Written by Adrianne Madden
Thursday, 24 April 2008
Several years ago, I met a guy who played in a garage band, and when he learned I play guitar, he invited me over to jam with them. When I arrived, one of the guitarists asked me if I knew any Beatles songs.
“Yeah,” I said. “All of them.”
I wasn’t boasting. Back in the day, I largely taught myself how to play guitar by sitting down with Beatles albums. I’d drop the needle on our portable record player and try to figure out how to play each song. It was a wonderful musical education.
I was, and still am, a big Beatles fan. I’ve formed great friendships with folks who share a similar love for the Fabs. Books, magazine articles, TV shows, movies, whatever; if they’re Beatle-related, I’ve probably devoured them.
So imagine my chagrin when I saw a story on the Web in which Sir Paul McCartney urged fish-eating “vegetarians” to give up seafood for Earth Day on Tuesday.
“When you consider the overfishing, the marine pollution and the huge damage to our precious oceans that are caused by commercial fishing,” McCartney is quoted as saying, ”it becomes obvious that a [complete] vegetarian lifestyle would greatly improve our environment and help to save our oceans.”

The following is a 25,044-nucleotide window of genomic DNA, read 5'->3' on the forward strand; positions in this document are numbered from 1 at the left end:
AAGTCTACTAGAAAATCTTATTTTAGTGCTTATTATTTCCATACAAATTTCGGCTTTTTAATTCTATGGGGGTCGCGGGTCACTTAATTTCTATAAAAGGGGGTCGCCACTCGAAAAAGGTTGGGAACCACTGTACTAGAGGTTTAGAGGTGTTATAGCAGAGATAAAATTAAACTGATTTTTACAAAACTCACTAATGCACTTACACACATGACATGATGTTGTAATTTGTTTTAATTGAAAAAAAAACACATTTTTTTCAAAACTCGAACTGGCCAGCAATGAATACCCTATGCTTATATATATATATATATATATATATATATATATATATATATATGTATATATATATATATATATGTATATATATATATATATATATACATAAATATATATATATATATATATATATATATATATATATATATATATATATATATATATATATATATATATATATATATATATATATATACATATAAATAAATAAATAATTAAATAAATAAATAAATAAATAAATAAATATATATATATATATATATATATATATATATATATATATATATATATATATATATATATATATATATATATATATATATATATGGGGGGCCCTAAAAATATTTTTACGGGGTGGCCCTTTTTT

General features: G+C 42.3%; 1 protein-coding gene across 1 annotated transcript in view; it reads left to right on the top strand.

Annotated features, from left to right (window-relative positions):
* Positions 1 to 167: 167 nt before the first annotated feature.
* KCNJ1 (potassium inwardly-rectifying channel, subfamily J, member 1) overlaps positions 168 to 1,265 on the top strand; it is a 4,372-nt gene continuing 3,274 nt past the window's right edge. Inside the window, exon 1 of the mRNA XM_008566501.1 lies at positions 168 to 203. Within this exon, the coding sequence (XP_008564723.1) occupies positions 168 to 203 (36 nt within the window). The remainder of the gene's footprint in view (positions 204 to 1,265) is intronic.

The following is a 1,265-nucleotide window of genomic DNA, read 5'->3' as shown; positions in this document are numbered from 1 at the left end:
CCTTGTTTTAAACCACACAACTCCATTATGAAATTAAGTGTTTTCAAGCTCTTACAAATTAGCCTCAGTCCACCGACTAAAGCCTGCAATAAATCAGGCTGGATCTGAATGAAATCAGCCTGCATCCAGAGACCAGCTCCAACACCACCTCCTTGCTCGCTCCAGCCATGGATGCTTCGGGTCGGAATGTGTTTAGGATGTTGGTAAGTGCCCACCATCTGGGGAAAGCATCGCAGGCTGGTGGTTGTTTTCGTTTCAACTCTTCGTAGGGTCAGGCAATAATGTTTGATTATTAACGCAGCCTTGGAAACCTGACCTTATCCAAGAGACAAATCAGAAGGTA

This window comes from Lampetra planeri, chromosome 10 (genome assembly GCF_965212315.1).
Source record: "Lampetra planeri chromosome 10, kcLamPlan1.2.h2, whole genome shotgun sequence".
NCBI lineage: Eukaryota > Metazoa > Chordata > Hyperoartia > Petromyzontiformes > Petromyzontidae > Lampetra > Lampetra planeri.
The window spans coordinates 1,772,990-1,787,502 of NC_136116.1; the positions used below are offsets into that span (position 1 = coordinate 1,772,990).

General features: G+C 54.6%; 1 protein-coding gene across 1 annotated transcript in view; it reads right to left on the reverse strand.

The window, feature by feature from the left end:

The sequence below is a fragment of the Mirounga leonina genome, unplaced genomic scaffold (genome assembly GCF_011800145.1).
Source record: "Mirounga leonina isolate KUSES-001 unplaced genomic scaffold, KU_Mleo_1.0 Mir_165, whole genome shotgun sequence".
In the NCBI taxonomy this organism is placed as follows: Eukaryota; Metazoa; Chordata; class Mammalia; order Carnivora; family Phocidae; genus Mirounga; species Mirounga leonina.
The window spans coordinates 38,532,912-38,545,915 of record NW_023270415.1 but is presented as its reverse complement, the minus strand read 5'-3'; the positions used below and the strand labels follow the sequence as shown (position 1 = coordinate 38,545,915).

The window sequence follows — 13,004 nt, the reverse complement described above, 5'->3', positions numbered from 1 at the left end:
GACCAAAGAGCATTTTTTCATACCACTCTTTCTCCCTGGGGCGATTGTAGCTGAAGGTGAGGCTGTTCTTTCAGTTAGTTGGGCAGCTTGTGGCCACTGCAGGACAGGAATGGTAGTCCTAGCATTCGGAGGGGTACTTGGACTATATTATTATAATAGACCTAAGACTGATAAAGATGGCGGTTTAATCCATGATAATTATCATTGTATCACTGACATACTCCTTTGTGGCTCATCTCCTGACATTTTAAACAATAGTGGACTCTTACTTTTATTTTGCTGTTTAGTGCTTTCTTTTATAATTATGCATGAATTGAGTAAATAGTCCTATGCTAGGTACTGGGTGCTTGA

Ack! Say it ain’t so, Paul.
You hate to see such oversimplified generalizations bandied about. And it’s doubly troubling when you see how hard American fishermen work to promote sustainable fishing — and the devastating impacts increasingly stringent regulations have upon the folks who risk their lives to provide a protein-packed nutritious food to consumers.
Sir Paul, as you so nicely put it all those years ago, think of what you’re saying. You can get it wrong and still you think that it’s all right.
National Fisherman Live: 3/10/15
In this episode, Online Editor Leslie Taylor talks with Mike McLouglin, vice president of Dunlop Industrial and Protective Footwear.
National Fisherman Live: 2/24/15
In this episode:
March date set for disaster aid dispersal
Oregon LNG project could disrupt fishing
NOAA tweaks gear marking requirement
N.C. launches first commercial/recreational dock
Spiny lobster traps limits not well received
Alaska Gov. Bill Walker is required by state statute to appoint someone to the Board of Fisheries by today, Tuesday, May 19. However, his efforts to fill the seat have gone unfulfilled since he took office in January. The seven-member board serves as an in-state fishery management council for fisheries in state waters.
The resignation of Walker’s director of Boards and Commissions, Karen Gillis, fanned the flames of controversy late last week.
Keith Decker, president and COO of High Liner Foods, will take over for the outgoing CEO, Harry Demone, who will assume the role as chairman of the board of directors. The Lunenburg, Nova Scotia-based seafood supplier boasts sales in excess of $310 million (American) for the first quarter of the year.Read more...